DIY, Education

We Made Proto-Putty and it Stinks!

Earlier this week we attempted to make a very smelly DIY:  Proto-Putty.  Lil’ man saw it on the YouTube channel The King of Random.  He has become a huge fan of TKOR.  I’m more than happy to let him watch this one.  We do not use YouTube Kids since filters are faulty and the app doesn’t include some fantastic smaller channels.  We have set our expectations, and Lil’ Man knows what he is and isn’t allowed to watch (e.g., cursing or channels that just open up toys).

TKOR is family-friendly, and it has a Mythbusters like quality to it in which viewers request random experiments or DIYs.  The hosts, Grant and Nate, then go about trying to fulfill these requests.  Sometimes the subject is something as simple as how to dye Easter eggs using Koolaid, (I’ve seen this one on a lot of blogs, but have never done it myself), or as complex as building a remote control Mario Kart Koopa Shell.

When Lil’ Man saw Grant make Proto-Putty last spring he requested that we make it for an episode of Lil’ Man’s Lab.  (We are so behind on this series as our July experiment, DIY snake firework, didn’t quite work out.  Constant storms that month kept us from attempting the experiment again.) After some thought on how we could do something unique with the putty, I agreed.  We decided we were going to use it to make custom bath bomb molds from Lil’ Man’s toys.

Thanks to the rain, the poor kid had to wait all summer to give this DIY a try.  The silicone has acetic acid, and you will notice even outside with a mask on that it has a very strong vinegar smell.

The Proto-Putty is very simple and inexpensive to make.  All you need is silicone from the hardware store (make sure it is type 1 and 100% silicone), corn starch, and food coloring.  Grant doesn’t provide any exact measurements in the video, so we set about making two test batches.  You’ll also need paper bowls, popsicle sticks, gloves, and objects (to mold the putty).  I also recommend a mask!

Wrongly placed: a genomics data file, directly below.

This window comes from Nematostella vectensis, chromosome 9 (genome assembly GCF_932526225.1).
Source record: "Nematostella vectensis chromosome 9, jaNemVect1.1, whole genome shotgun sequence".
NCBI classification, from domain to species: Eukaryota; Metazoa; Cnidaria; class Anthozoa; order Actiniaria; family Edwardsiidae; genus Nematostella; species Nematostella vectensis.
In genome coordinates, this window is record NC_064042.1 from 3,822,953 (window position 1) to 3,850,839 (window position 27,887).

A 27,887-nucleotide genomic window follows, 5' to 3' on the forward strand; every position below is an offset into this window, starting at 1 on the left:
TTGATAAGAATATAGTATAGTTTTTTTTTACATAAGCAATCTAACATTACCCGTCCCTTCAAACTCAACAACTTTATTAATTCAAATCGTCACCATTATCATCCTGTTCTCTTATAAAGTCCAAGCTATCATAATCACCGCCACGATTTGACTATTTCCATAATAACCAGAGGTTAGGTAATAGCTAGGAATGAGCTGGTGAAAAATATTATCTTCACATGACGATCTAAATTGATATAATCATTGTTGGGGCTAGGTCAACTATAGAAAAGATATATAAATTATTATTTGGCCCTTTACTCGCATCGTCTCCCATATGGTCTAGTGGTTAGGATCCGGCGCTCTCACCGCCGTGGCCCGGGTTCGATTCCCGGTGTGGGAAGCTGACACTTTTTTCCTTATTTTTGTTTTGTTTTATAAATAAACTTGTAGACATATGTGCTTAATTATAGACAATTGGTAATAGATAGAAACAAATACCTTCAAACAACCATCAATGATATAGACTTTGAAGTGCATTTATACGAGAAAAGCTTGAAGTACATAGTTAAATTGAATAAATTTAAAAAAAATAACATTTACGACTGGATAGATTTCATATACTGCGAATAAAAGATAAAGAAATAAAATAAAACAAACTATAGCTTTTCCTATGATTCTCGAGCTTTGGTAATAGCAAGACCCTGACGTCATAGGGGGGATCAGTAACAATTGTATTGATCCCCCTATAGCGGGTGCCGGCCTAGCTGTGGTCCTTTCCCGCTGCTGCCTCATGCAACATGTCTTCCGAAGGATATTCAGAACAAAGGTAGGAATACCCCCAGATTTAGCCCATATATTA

proto-putty batch 1

Test Batch #1

The first batch I kneaded the dyed silicone in my gloved hands after coating it in corn starch.  I added more corn starch as the putty absorbed it (it will get sticky again), but after a while I just gave up on trying to get the exact consistency seen in the video.  The stuff really stinks, and I wanted to get away from it.  I applied the sticky mess to some legos and let it cure for 10 minutes.

proto putty batch 1
As you can see this batch is a mess!

Test Batch #2

This time I kneaded the dyed silicone in the bowl of corn starch.  This worked much better and was a closer approximation to what you see in the video.  This time we tried molding it to a Mickey Mouse sand mold to see how well the silicone would pick up the finer features on the mold.

proto-putty batch 2
This time I kneaded the silicone in the corn starch.
proto putty batch 2
Not enough silicone to cover the mold!

Note:  As I mentioned earlier, the video from TKOR does not give measured amounts for each ingredient.  We learned that you will need to use the whole tube of silicone in order to get a decent amount of putty.

Proto Putty

After curing, I let both batches air out on the porch for 24 hours.  They still smelled.  So I left them out for 48 hours, then 72 hours, then…well, you get the picture.  They are still out there a week later.  Honestly, they probably stopped smelling a few days ago, but I figured I wouldn’t take my chances.

Other than the smell, this is a really clever DIY with scientific applications.  With younger children, like Lil’ Man, you can talk about the basics of chemical reactions, (in this case it is a liquid causing the silicone to change into a solid), and the states of matter.  Once Lil’ Man’s dad has some time in his busy schedule we will give this another try and actually film it this time.  My plan the next time is to have Adrian do the DIY with Lil’ Man while I stand at a safe distance behind the camera.

Let us know in the comments if you give this DIY a try!  What did you make with the proto-putty?

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